Automotive maintenance and repair company Johnson's Tire Service filed for Chapter 11 bankruptcy protection this week, according to court papers.
The Alaska-based company is reeling after unsuccessfully defending itself from a lawsuit brought by the contractor that built its South Anchorage store.
The suit resulted in Johnson's Tire Service owing more than $630,000 in claims and legal fees to H. Watt & Scott of Anchorage as well as the leaseholders at the South Anchorage location.
The company was founded 33 years ago by Jim Johnson, who along with his wife, Janet, owned the business until current owner Kelly Gaede took over in 2006.
It faces a market for auto parts and vehicle service that is much more competitive than it was when the Johnsons opened their first store and service shop.
But a representative for Johnson's said it was the lawsuit that made the difference.
"The lawsuit forced them into Chapter 11," said Jack Sheppard, president of Anchorage public relations firm Walsh|Sheppard.
Chapter 11 bankruptcy proceedings allow a company to delay debt repayment as it reorganizes its business affairs and attempts financial recovery.
The company's creditors include an array of suppliers, utilities and other service providers in Alaska and the Lower 48, according to filings made Monday in federal bankruptcy court in Anchorage.
"They've always had a sterling reputation with all their vendors in terms of paying on time," Sheppard said.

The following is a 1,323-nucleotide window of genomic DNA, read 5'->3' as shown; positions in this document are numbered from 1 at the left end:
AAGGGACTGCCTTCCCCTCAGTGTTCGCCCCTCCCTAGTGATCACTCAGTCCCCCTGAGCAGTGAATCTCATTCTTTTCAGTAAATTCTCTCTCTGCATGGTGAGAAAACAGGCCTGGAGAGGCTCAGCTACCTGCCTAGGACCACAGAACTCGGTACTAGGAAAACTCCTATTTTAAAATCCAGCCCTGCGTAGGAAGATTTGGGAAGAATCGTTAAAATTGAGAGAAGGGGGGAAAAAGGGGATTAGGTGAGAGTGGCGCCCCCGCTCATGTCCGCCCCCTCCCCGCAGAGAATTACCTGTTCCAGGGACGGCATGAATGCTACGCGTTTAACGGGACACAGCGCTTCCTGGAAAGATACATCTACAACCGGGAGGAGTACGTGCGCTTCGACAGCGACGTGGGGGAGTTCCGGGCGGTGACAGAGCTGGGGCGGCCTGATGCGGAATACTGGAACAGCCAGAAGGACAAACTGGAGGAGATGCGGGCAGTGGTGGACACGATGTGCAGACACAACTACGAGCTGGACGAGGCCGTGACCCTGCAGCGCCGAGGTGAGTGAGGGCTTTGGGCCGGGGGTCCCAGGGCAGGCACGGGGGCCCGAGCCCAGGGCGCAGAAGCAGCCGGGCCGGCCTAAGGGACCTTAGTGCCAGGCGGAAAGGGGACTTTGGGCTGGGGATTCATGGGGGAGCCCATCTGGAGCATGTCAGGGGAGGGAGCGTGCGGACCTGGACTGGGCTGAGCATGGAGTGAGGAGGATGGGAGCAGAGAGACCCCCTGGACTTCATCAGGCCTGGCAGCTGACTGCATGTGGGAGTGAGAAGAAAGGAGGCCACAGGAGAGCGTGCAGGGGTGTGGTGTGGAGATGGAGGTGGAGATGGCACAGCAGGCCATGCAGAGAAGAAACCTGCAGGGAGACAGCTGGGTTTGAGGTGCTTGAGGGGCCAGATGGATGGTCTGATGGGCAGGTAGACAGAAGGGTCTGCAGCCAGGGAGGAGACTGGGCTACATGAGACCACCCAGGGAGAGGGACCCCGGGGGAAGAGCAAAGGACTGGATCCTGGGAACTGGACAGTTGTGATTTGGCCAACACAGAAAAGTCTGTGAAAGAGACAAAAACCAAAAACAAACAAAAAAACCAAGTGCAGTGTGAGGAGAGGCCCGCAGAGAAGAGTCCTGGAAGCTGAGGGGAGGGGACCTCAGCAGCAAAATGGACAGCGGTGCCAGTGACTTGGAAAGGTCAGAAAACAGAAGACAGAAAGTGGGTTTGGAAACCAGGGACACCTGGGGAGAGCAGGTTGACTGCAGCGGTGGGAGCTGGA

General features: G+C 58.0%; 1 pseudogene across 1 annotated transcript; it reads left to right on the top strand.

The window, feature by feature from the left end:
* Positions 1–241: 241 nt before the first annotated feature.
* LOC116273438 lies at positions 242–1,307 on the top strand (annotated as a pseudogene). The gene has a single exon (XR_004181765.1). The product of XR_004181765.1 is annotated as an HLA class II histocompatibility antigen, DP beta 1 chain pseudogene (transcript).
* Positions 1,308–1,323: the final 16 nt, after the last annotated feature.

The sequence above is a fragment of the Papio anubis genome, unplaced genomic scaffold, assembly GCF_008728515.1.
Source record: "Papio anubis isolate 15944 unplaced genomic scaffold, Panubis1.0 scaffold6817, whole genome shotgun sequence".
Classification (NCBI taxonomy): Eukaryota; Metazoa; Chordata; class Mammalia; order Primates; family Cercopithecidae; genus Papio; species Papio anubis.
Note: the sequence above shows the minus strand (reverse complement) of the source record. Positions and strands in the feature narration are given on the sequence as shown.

But court documents show that Johnson's attempted to avoid making payments to H. Watt & Scott and the store's leaseholders.
Johnson's argued that the work H. Watt & Scott performed was substandard and incomplete, but Superior Court Judge Eric Aarseth ruled decisively against the company in a decision dated March 4. Aarseth ordered Johnson's to pay H. Watt & Scott and the leaseholders the amounts agreed upon in their contracts, as well as interest and legal fees.
"It defies common sense to sign a contract promising to pay $464,480 and then be surprised when the company that provided that service wants to be paid $464,480," Aarseth wrote in his decision.
Because the bankruptcy claim would allow Johnson's to delay its court-ordered payments, the contractor and leaseholders responded to the bankruptcy filing with motions that include a request to review Johnson's balance sheets and halt lease payments and insurance on Gaede's two Porsches, one in Anchorage and the other in Arizona.
The company, which also sells tires, has locations in Midtown, South Anchorage, Eagle River, Wasilla and Soldotna.
Johnson's Tire does not plan to close locations or lay off any of its 100 employees as it works to emerge from bankruptcy, Sheppard said. He said the company is not sure how much financing it will need to continue operating during the restructuring and anticipates it will recover by the end of 2015.
"The company's first priority is to continue providing services just as they have for the past 33 years," he said. "As far as the general public, they won't notice anything different at all."